By Sherry Posnick-Goodwin
Antioch EducationAssociaton members gather together during a protest.
For three years, members of the Antioch Education Association organized against the autocratic, top-down style of Superintendent Deborah Sims. Their efforts paid off when the embattled superintendent resigned in May. Members call it a bittersweet victory.
Sims was appointed superintendent of the Antioch Unified School District in 2006, replacing a longtime administrator who had a positive relationship with AEA members. From the start, it was clear the new superintendent wasn't interested in working with teachers or hearing their viewpoint.
"We had a Curriculum Council that consisted of teachers, administrators, a school board member and the superintendent," recalls Dylan Howell, a member of the bargaining team who teaches at Antioch High School. "Any time there was consideration of a new textbook or a new course, the members would debate and vote on it. That was the first thing she got rid of. Before she came here, there were a number of processes in place where decisions were made collectively. Once she came, they were eliminated."
Part of the problem, says Howell, is that former superintendent Sims was a graduate of the Broad Superintendents Academy, founded by billionaire Eli Broad, who is a strong believer in the idea that schools should be run as a business. The Broad Foundation has invested millions in recruiting and training superintendents and school board members. It has also financed anti-union candidates in California school board races and spent millions on privatized charter schools.
"She expected that when she said 'Jump,' teachers would say 'How high?'" says Howell. "Instead, teachers ask why they should jump and how they can jump better. When people didn't jump, she would get livid."
She demeaned and intimidated a number of employees in the district office, says Howell, resulting in a large and unnecessary turnover. And she made decisions that adversely affected students without consulting with teachers.
Denise James, a special education teacher in the district and a member of the AEA Executive Board, takes it a step further by criticizing Sims for both ignoring and overruling the advice of professional teachers. "Under state and federal law," says James, "the professionals on an IEP team are to develop an individualized education program designed to address a student's specific challenges. Once Sims arrived on the scene, the professionals on an IEP team had their hands tied when told by the district they could no longer include such services as one-on-one aides, transportation and counseling for our special students."
Discipline was not enforced at school sites, say teachers, and safety problems increased. So the AEA conducted a school site safety survey that reported the following: Teachers say their students have told them they feel unsafe at school, according to 58 percent of elementary school, 76 percent of middle school and 95 percent of high school teachers surveyed. Teachers see discrepancies in "zero tolerance" policies, according to 73 percent of elementary school teachers, 87 percent of middle school and 95 percent of high school teachers surveyed. Sixty-four percent of high school teachers and 51 percent of middle school teachers said they had considered leaving the district due to lax discipline. Consequences for student behavior are not consistent, according to 75 percent of elementary school, 79 percent of middle school and 98 percent of high school teachers.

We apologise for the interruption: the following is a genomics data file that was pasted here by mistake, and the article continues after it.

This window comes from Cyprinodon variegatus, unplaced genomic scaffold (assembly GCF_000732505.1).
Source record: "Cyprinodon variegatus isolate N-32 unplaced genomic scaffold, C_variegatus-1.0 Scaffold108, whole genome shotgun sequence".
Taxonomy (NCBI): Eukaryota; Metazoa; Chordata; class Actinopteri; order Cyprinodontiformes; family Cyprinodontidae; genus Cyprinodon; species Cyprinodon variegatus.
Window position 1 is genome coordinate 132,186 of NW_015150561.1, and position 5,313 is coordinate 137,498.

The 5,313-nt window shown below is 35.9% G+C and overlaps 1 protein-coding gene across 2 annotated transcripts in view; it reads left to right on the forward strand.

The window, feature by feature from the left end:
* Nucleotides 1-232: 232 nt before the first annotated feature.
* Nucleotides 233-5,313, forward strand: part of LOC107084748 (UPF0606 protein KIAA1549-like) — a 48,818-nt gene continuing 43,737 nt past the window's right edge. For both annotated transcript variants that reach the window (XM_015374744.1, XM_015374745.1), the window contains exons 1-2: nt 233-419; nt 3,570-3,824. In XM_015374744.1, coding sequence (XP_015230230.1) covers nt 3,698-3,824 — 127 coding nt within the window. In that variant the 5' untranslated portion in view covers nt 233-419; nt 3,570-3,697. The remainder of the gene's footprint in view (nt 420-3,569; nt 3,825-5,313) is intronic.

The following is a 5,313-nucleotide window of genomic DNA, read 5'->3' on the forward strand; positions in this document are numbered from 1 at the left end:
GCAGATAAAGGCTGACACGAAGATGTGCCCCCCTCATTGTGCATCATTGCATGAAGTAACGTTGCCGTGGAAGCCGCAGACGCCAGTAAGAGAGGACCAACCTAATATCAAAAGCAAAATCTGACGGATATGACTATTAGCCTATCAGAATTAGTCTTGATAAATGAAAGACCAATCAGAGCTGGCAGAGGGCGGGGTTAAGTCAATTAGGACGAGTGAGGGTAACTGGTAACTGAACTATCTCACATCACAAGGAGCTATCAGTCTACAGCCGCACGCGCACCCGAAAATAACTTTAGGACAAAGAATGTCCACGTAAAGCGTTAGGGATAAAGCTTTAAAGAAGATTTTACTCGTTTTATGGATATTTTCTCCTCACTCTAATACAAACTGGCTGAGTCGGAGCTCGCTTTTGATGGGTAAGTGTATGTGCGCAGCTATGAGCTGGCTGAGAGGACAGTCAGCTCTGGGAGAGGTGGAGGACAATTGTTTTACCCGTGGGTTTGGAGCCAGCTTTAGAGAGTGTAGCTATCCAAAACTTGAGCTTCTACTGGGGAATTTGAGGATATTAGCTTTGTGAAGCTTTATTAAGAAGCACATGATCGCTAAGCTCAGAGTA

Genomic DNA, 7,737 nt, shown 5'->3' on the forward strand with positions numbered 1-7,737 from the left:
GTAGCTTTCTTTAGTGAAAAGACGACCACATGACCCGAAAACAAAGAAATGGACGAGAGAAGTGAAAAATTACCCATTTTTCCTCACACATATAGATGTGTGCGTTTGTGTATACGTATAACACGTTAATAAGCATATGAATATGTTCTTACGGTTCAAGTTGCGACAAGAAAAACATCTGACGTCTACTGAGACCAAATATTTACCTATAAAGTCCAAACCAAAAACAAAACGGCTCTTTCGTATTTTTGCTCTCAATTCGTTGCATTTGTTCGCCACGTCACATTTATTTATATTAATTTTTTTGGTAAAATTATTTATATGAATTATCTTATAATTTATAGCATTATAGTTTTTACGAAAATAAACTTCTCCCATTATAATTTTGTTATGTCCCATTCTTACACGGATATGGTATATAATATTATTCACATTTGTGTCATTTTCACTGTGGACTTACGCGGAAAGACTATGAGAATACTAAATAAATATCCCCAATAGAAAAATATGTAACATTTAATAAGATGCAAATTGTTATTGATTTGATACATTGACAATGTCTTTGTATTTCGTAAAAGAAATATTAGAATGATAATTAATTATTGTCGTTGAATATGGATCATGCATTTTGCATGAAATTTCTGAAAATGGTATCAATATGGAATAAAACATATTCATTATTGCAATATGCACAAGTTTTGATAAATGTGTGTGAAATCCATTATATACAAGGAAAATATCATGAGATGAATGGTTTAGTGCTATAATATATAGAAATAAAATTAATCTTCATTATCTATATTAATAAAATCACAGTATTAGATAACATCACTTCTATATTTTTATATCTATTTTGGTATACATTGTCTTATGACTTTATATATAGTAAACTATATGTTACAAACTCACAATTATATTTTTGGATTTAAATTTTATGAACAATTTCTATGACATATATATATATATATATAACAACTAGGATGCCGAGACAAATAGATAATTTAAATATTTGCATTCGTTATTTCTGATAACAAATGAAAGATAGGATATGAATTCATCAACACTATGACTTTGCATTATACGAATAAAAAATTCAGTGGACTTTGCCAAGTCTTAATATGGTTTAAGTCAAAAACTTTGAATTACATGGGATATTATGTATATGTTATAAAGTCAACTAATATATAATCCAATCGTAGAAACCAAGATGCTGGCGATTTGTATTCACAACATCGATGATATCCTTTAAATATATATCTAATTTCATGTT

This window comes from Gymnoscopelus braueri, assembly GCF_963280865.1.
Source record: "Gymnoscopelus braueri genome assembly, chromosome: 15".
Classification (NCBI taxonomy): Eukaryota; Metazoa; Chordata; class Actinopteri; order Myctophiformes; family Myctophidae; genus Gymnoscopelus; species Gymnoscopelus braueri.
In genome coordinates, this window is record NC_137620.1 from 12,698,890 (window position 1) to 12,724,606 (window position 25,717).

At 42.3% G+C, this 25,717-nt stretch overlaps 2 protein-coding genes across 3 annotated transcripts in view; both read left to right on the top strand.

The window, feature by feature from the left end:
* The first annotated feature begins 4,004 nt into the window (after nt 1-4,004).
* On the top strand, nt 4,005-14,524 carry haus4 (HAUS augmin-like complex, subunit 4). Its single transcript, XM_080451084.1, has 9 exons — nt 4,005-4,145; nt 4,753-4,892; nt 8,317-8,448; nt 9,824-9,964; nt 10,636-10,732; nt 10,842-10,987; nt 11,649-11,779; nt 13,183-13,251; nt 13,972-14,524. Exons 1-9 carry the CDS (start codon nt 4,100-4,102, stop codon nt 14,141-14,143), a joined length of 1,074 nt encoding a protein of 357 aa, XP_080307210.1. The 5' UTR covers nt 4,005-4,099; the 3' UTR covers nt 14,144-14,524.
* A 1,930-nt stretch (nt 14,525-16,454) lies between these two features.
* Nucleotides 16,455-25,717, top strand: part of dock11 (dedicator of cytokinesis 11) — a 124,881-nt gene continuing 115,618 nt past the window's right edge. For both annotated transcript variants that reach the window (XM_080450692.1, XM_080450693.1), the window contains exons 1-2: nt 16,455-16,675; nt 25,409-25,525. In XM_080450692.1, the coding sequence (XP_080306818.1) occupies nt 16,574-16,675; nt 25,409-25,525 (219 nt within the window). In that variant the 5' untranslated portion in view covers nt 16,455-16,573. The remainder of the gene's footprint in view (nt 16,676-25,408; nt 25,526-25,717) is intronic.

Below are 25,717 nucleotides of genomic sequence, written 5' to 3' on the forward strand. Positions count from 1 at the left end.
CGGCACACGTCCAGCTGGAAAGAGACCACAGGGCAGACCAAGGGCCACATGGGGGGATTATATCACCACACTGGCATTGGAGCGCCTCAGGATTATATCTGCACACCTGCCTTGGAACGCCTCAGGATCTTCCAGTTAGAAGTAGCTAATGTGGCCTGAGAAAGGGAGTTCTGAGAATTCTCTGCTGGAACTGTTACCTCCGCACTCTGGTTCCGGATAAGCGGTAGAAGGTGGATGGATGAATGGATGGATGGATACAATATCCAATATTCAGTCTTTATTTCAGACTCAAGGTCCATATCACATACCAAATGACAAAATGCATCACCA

The situation worsened when Superintendent Sims refused to bring any portion of the increase the district received from the state in 2007-08 to the bargaining table and took away funds that were already on the bargaining table. Sims also imposed new requirements for sick leave that were in violation of the contract and proposed reducing the lunch period. After 19 bargaining sessions, six mediation sessions and 17 months of bargaining, she reportedly told teachers she had presented her "best and last" offer. Members believe it was just another tactic to continue stalling the process indefinitely.
Enough was finally enough. "Early on, we began to realize that this had to be dealt with in a powerful way," says AEA President Gary Hack. "So we organized."
Hundreds of teachers showed up to protest Sims' dictatorial tactics at school board meetings, 97 percent of AEA members cast a vote of no confidence in her, and 98.5 percent voted no on her "last and best" offer. Then Antioch's parents joined their teachers to protest against Sims before the board. In May, she resigned.
"It was an amazing victory for us," says Sandy Wilbanks, chair of the AEA organizing team. "We worked tirelessly to educate and organize our fellow teachers to fight for their rights — and also the rights of the students. Even with what is happening in the economy, it's up to teachers to protect education, protect children and be the keepers of education."